Lois Benjamin is a contemporary sociologist interested in issues of race among successful African Americans. Benjamin wrote a book called The Black Elite, which is a great example of how to use interview research effectively.
Interview research is a methodology in which research subjects are asked a series of questions by the researcher. Benjamin was using a particular kind of interview research relying on semi-structured in-depth interviews. The researcher asks open-ended questions, and the interview takes more of the form of a conversation whereby the interviewer will follow up on things that the interviewee says.
By asking open-ended questions, it allows the person who is being interviewed to elaborate at length on what they feel is important to them and to articulate their meanings and their worldview in their own words, rather than in the words of the researcher.
Benjamin conducted her interviews with successful African Americans and found that despite ostensible improvements in social standing since the Civil Rights Movement and the passing of time, contemporary African Americans still suffer from racial hostilities.
William Foote Whyte was an American sociologist known for excellent participant observation work. He helped to bring this methodology into sociology from anthropology, where it began.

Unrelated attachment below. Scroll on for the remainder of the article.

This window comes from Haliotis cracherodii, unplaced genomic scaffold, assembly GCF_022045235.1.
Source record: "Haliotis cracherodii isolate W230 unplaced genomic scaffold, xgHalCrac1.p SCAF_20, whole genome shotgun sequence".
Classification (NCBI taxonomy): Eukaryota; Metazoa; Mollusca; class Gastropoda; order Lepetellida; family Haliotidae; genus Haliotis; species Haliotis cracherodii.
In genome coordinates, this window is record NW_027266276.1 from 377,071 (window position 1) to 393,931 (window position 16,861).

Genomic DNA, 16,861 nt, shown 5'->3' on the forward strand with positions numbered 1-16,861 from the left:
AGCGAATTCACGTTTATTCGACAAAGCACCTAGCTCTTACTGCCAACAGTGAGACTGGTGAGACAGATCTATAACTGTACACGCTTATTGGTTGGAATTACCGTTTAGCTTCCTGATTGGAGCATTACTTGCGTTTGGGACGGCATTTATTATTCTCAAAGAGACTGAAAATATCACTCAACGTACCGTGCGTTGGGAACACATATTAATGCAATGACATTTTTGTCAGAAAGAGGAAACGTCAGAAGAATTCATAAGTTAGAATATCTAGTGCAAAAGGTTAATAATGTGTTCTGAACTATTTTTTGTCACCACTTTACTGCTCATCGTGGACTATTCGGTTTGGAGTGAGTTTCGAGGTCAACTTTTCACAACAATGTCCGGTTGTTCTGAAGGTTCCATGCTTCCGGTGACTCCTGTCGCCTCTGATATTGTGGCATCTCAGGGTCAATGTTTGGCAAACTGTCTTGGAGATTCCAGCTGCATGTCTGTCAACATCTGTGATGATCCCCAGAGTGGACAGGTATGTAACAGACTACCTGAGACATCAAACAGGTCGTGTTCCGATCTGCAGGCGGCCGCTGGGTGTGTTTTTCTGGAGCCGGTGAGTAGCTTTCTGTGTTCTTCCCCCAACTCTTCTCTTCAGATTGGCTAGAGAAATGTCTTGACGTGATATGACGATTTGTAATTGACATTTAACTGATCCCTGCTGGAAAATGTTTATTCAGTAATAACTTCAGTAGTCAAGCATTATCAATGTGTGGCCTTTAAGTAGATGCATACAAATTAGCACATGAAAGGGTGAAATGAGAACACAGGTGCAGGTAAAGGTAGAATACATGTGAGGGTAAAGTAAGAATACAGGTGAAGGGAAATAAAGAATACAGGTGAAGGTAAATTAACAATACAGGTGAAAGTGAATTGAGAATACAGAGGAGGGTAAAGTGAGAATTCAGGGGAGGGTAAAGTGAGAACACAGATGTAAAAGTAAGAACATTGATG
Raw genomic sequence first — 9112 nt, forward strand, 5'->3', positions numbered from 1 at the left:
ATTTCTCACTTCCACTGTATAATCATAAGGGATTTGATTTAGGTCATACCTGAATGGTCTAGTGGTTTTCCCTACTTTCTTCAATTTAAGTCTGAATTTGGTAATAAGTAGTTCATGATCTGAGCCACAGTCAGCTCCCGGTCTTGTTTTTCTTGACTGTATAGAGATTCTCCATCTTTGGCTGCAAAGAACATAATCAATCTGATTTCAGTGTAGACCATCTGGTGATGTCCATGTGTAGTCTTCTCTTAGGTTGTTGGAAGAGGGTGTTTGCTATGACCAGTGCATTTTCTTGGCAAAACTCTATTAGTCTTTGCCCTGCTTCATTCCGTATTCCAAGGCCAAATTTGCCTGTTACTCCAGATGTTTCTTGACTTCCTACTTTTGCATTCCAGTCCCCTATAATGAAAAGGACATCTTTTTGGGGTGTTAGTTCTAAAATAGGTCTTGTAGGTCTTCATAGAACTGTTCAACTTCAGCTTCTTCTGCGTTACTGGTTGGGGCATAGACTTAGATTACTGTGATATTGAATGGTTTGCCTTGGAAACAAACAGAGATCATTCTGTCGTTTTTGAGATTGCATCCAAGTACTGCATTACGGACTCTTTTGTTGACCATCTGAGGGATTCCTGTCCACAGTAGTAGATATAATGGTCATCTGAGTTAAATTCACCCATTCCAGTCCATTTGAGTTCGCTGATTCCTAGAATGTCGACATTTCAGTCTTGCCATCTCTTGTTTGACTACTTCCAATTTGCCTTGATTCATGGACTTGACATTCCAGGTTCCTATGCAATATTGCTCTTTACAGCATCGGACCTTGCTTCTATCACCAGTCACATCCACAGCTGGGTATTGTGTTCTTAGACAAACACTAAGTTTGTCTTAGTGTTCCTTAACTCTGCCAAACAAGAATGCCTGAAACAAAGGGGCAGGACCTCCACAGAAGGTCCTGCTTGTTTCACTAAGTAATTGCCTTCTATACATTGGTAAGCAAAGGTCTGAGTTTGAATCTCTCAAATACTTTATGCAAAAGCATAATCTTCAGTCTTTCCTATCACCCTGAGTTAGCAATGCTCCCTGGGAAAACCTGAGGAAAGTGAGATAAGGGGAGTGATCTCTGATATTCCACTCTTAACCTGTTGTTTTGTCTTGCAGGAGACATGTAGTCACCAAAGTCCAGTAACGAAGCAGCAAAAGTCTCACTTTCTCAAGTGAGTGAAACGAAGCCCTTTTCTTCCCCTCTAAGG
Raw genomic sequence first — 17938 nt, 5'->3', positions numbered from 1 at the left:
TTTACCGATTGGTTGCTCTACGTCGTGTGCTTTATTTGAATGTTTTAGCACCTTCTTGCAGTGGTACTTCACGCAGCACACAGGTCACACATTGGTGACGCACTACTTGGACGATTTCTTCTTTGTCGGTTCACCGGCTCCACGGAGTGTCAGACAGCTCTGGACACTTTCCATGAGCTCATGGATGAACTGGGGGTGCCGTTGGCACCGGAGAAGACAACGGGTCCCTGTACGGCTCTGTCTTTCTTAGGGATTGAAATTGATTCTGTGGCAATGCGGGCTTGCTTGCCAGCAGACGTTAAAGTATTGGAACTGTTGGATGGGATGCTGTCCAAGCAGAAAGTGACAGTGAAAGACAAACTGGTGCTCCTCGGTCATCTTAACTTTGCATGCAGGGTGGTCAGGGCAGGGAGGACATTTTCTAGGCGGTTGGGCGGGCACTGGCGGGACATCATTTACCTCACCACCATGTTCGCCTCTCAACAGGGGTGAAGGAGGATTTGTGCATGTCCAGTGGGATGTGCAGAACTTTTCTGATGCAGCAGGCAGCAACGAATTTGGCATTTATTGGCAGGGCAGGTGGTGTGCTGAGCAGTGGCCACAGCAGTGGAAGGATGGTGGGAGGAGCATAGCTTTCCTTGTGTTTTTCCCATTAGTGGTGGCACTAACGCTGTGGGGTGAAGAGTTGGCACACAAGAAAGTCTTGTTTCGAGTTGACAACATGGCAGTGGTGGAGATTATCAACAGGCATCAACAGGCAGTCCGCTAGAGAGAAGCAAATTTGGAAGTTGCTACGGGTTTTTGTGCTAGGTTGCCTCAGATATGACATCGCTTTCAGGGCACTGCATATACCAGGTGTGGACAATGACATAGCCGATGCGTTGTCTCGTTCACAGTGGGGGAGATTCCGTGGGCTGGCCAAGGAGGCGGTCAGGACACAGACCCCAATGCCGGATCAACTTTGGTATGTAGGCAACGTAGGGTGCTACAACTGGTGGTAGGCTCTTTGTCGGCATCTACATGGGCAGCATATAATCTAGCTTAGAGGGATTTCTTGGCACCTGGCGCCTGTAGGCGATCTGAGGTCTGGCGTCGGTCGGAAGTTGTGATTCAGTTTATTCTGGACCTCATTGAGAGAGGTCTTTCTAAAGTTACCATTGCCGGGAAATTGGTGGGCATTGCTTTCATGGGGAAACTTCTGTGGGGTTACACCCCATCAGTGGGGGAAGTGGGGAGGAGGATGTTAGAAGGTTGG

Participant observation is a research method in which subjects are observed in their natural setting, going about their day-to-day routines.
Whyte wrote a book called Street Corner Society that stemmed from his three years of participant observation research within the community. Whyte called the town he studied ‘Cornerville,’ and in Street Corner Society, he argued that the prevailing stereotypes that the outside world--people outside of Cornerville--had of the residents of Cornerville were inaccurate.
The people of Cornerville were, in reality, hardworking and successful, and dreamt of sending their kids to college. In this way, he refuted stereotypes through participant observation research.
Social scientists say that participant observation is essentially a way of making the familiar strange and the strange familiar.
Source: This work is adapted from Sophia author Zach Lamb.